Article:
Mercury Falling
Jul
19
1996
Toronto, CAMolson Amphitheater
With Sarah McLachlan
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Stung by Sting and lovin' it...

He is known as a singer, songwriter, musician, rock star, environmental activist and semi-reluctant sex symbol.

And now, after Friday night's sold-out performance at Molson Amphitheatre, Sting can add to that list the role of matchmaker and relationship counsellor.

Mid-way through his eminently entertaining concert, he invited a fan named John to join him onstage for the curiously uptempo 'I'm So Happy I Can't Stop Crying',' a song about divorce.

It turns out John was at the show with his girlfriend of 12 years, a time-span that astonished the twice-married Sting. It was also the woman's birthday.

''Twelve years, and you haven't married her?!'' he gasped. ''And it's her birthday?! Why don't you propose to her?'' he insisted, before performing the country-flavoured tune about splitsville.

''Have you asked her yet?'' Sting called out after the put-upon John had returned to his seat.

John may have been playfully stung by Sting, but the exchange roused the crowd to a feverish level.

The high spirits were evident earlier when Sarah McLachlan opened the show. Not that McLachlan is your typical ''opening act.'' A year ago, the Vancouver-based singer/composer headlined a near sell-out show at this very site, and could probably have done the same on her own this season.

Friday night, she offered a somewhat eclectic showcase of songs, backed by a spare but effective two-man band. Yet, even when she strapped on an electric guitar for a couple of raw, highy amplified numbers, McLachlan didn't escape the cerebral and atmospheric textures that have become her trademark. Still, the audience was reverent as she settled into majestic deliveries of 'The Path Of Thorns', 'Mary' and Joni Mitchell's 'Blue'.

Any and all ethereal traces evaporated the minute Sting and his crack five-man band appeared onstage.

A rich, earthy feel was the conceptual link for their first four numbers, all of which appear on Sting's introspective new album, 'Mercury Falling'.

Then it was time for the mercury to rise to near-boiling with soulfully energetic takes on 'If You Love Somebody Set Them Free' and 'Every Little Thing She Does Is Magic', the latter song dating from Sting's days as frontman for The Police, the wildly inventive British trio that recorded five studio albums from 1978-1983.

While some quiet moments followed, namely 1993's 'Fields Of Gold', it was Police songs such as 'Synchronicity', 'Roxanne' and 'When The World Is Running Down (You Make The Best Of What's Still Around)' that electrified the audience of 16,000, with Sting, sax player Butch Thomas and trombonist Clark Gayton providing an athletic, all-out physicality.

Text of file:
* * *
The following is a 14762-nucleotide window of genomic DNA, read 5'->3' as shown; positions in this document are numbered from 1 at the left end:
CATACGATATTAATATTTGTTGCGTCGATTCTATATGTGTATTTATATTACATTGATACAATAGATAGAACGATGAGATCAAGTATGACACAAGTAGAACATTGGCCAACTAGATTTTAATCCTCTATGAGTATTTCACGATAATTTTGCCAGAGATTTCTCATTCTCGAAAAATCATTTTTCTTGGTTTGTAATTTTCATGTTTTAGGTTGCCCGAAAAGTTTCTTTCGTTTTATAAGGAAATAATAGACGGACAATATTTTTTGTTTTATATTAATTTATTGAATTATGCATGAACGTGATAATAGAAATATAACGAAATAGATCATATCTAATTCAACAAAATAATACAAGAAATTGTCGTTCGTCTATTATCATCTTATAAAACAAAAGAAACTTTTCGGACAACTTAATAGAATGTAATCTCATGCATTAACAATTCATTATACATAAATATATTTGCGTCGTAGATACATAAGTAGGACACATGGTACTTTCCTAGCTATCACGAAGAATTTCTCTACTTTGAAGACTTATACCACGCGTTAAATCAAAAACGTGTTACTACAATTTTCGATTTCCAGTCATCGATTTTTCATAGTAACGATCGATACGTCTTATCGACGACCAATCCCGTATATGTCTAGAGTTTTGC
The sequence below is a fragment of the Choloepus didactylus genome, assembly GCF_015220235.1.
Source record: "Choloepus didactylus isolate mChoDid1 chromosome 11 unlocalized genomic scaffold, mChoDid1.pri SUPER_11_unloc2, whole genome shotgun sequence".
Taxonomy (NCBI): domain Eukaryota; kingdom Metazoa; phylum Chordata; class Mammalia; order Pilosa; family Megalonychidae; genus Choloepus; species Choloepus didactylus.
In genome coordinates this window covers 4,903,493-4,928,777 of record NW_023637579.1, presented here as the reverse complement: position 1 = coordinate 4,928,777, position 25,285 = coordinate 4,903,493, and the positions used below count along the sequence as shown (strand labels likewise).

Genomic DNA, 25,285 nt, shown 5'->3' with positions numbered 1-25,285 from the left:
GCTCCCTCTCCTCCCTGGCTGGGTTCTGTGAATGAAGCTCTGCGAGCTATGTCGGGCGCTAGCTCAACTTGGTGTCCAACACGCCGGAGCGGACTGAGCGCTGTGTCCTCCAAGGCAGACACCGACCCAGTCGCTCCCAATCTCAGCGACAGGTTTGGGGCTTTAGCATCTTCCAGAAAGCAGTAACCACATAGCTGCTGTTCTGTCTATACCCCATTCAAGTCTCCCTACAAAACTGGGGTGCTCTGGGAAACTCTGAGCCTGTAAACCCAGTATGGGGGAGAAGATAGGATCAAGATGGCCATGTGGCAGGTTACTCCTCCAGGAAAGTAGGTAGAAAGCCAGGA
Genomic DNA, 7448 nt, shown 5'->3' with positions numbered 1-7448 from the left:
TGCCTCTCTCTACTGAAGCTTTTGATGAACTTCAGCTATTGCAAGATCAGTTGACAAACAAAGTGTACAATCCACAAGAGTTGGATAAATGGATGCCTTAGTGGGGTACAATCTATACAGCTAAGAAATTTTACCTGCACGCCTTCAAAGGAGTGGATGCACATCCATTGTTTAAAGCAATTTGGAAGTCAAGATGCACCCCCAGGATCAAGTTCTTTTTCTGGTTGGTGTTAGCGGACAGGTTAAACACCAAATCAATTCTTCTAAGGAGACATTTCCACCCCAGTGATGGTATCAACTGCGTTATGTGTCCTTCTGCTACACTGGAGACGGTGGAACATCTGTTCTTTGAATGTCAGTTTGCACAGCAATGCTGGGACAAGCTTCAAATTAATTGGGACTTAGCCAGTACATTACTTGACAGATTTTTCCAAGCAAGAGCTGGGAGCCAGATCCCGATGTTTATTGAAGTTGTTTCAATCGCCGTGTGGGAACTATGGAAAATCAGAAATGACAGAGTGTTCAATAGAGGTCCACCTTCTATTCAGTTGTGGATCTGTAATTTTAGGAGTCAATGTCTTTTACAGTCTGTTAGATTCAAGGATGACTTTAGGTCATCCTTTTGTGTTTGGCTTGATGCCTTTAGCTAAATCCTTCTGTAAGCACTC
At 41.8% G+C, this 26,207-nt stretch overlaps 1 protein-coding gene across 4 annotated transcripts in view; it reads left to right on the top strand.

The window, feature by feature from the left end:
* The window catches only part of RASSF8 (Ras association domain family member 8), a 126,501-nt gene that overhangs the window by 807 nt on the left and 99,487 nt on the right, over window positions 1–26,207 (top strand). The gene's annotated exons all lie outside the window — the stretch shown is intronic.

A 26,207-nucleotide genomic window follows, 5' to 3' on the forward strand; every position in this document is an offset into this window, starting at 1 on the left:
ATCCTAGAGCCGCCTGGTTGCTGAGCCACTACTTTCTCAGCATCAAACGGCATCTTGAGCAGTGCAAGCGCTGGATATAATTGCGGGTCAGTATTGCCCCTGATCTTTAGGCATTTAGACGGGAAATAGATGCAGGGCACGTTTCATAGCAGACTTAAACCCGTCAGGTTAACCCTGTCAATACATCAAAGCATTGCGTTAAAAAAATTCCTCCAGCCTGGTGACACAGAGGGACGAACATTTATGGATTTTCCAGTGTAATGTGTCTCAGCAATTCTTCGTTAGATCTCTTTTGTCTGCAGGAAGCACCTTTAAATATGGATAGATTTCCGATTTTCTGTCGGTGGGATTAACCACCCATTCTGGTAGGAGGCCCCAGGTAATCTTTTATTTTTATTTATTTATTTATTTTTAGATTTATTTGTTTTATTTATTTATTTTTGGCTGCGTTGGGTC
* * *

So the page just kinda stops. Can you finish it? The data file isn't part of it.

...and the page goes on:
Sting's own highly physical presence brought out the expected swooning, and he played it like a pro. ''You love me?'' he responded with mock bemusement to one love-struck fan. ''But you hardly know me.''

Not that it mattered to the woman professing her love. Yet Sting was able to rise above the sexual posing with songs that reflected a soul-searching artist who is both sensitive and refined.

(c) Toronto Star by Ira Band



Bitten by Sting...

It's not often that you get two first-class musical artists on the same stage for the price of one. Which is what made last night's stellar double bill of Sarah McLachlan and Sting at the Molson Amphitheatre so darn special. And the sold-out crowd of 16,000 knew it.

It's hard to say who's the more talented of the twosome - undoubtedly one of the best lineups of the summer concert season so far considering the domination by '70s and '80s retreads and festival shows. McLachlan - who sold out the amphitheatre last summer as the headliner but opened for Sting this time - was in strong ethereal voice as usual and moved seamlessly back and forth between piano, acoustic and electric guitar. Accompanied solely by her bass player and drummer, McLachlan concentrated on material from her most recent album, 1994's two-million selling 'Fumbling Towards Ecstasy'.

Standout songs included 'Good Enough', Ice, 'Elsewhere', 'Possession' and 'I Will Remember You' from The Brothers McMullen soundtrack, not to mention a great but thwarted attempt at the Oasis song 'Wonderwall'. Standout clothes had to be McLachlan's shiny, perforated green pants. Sting, meanwhile, was also something to behold in a clingy grey vest - which showed off his toned, tanned arms - silk grey combat pants, black combat boots and a goatee.

Looking as young and fit as ever at age 44, he took the stage with a five-piece band - including a two-man horn section - and a stunning light and slide show. He began understandably enough with 'The Hounds Of Winter', 'I Hung My Head', 'I Was Brought To My Senses' and 'Let Your Soul Be Your Pilot' off his jazzy new album 'Mercury Falling'.

And one woman in the audience was so moved she yelled out her undying love. ''You love me?'' said the former leader of The Police. ''You hardly know me madam.'' But it wasn't until Sting finally rocked out that he won over the entire crowd. First with 'If You Love Somebody Set Them Free' and then the Police gem, 'Every Little Thing She Does Is Magic'. The biggest surprise was that more Police songs followed, interspersed with Sting's solo material, including 'Synchronicity', 'Roxanne' and 'Every Breath You Take'. Can a reunion tour be far off?

''Thanks for choosing us as opposed to the opening of the games,'' said McLachlan, earlier in the evening, making reference to the Olympics.

As if there was any choice.

(c) The Toronto Sun by John Sakamoto

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